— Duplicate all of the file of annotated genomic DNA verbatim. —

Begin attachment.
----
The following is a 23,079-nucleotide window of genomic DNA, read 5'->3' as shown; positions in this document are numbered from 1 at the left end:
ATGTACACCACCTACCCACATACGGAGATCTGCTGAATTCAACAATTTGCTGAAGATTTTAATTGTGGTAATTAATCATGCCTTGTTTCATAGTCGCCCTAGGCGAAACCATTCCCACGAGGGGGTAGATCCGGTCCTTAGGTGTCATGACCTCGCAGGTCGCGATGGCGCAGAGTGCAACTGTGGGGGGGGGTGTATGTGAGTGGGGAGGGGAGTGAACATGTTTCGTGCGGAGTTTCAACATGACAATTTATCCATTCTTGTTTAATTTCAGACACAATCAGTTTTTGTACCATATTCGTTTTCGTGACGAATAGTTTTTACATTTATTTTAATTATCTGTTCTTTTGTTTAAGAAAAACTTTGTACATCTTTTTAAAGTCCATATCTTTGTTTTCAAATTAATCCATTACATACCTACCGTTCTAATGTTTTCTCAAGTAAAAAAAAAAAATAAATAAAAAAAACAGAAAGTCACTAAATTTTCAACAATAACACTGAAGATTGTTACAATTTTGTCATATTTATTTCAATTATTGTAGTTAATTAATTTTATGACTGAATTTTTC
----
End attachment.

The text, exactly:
The following is a 23,079-nucleotide window of genomic DNA, read 5'->3' as shown; positions in this document are numbered from 1 at the left end:
ATGTACACCACCTACCCACATACGGAGATCTGCTGAATTCAACAATTTGCTGAAGATTTTAATTGTGGTAATTAATCATGCCTTGTTTCATAGTCGCCCTAGGCGAAACCATTCCCACGAGGGGGTAGATCCGGTCCTTAGGTGTCATGACCTCGCAGGTCGCGATGGCGCAGAGTGCAACTGTGGGGGGGGGTGTATGTGAGTGGGGAGGGGAGTGAACATGTTTCGTGCGGAGTTTCAACATGACAATTTATCCATTCTTGTTTAATTTCAGACACAATCAGTTTTTGTACCATATTCGTTTTCGTGACGAATAGTTTTTACATTTATTTTAATTATCTGTTCTTTTGTTTAAGAAAAACTTTGTACATCTTTTTAAAGTCCATATCTTTGTTTTCAAATTAATCCATTACATACCTACCGTTCTAATGTTTTCTCAAGTAAAAAAAAAAAATAAATAAAAAAAACAGAAAGTCACTAAATTTTCAACAATAACACTGAAGATTGTTACAATTTTGTCATATTTATTTCAATTATTGTAGTTAATTAATTTTATGACTGAATTTTTC